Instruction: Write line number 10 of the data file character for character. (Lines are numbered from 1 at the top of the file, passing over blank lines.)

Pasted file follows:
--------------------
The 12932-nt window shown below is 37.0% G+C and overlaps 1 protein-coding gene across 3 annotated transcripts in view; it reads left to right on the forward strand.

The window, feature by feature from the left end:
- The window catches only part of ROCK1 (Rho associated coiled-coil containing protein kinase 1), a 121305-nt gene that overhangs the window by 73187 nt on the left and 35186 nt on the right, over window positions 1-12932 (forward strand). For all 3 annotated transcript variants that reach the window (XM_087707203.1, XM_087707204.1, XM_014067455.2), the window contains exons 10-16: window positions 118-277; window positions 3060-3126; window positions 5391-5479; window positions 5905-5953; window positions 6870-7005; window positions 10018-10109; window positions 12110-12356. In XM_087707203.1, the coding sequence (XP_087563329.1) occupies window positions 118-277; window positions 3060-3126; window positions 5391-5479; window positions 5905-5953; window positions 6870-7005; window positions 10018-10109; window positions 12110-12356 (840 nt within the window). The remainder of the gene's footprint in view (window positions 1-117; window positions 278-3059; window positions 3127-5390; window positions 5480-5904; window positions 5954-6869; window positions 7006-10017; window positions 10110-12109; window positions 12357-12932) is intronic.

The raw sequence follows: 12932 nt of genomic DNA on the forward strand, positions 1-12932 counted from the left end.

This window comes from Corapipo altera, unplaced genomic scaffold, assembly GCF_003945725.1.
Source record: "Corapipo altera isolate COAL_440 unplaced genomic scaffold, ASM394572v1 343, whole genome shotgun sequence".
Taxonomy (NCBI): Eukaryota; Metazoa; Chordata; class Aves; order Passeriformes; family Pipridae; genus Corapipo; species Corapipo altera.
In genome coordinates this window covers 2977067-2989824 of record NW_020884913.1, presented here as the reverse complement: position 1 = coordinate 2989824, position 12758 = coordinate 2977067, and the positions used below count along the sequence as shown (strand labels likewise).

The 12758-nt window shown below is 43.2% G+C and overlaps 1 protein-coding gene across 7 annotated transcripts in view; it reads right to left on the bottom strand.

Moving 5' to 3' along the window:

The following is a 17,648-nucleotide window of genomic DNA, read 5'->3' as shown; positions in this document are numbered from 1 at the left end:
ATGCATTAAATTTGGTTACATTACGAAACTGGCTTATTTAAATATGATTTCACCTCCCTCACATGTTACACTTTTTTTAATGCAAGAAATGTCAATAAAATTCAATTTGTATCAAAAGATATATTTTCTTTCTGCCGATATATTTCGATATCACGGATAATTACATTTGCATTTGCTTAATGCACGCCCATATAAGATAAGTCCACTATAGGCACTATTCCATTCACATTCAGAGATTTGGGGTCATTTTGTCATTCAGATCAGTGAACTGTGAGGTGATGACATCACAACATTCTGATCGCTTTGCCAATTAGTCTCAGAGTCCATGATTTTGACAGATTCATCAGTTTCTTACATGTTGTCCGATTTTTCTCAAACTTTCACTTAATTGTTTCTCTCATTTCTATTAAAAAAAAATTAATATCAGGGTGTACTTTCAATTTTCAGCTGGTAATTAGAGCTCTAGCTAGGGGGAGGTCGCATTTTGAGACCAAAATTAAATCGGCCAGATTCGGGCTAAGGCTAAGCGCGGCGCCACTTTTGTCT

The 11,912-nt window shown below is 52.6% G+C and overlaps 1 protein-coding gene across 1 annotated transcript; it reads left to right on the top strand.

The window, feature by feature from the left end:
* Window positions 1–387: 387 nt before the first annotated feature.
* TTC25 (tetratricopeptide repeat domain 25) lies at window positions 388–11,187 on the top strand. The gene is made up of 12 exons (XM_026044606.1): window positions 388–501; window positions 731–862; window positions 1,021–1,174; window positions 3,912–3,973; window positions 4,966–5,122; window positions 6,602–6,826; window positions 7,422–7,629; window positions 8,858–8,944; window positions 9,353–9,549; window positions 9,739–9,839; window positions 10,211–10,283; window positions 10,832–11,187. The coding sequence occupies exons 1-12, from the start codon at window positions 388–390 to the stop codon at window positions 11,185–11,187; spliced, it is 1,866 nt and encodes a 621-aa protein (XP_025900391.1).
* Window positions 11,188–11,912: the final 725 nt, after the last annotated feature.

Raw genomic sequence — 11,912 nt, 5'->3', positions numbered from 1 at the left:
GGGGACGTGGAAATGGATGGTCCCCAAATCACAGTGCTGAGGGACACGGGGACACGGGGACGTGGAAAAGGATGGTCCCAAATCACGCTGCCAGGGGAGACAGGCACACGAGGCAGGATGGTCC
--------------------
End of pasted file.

Moving 5' to 3' along the window: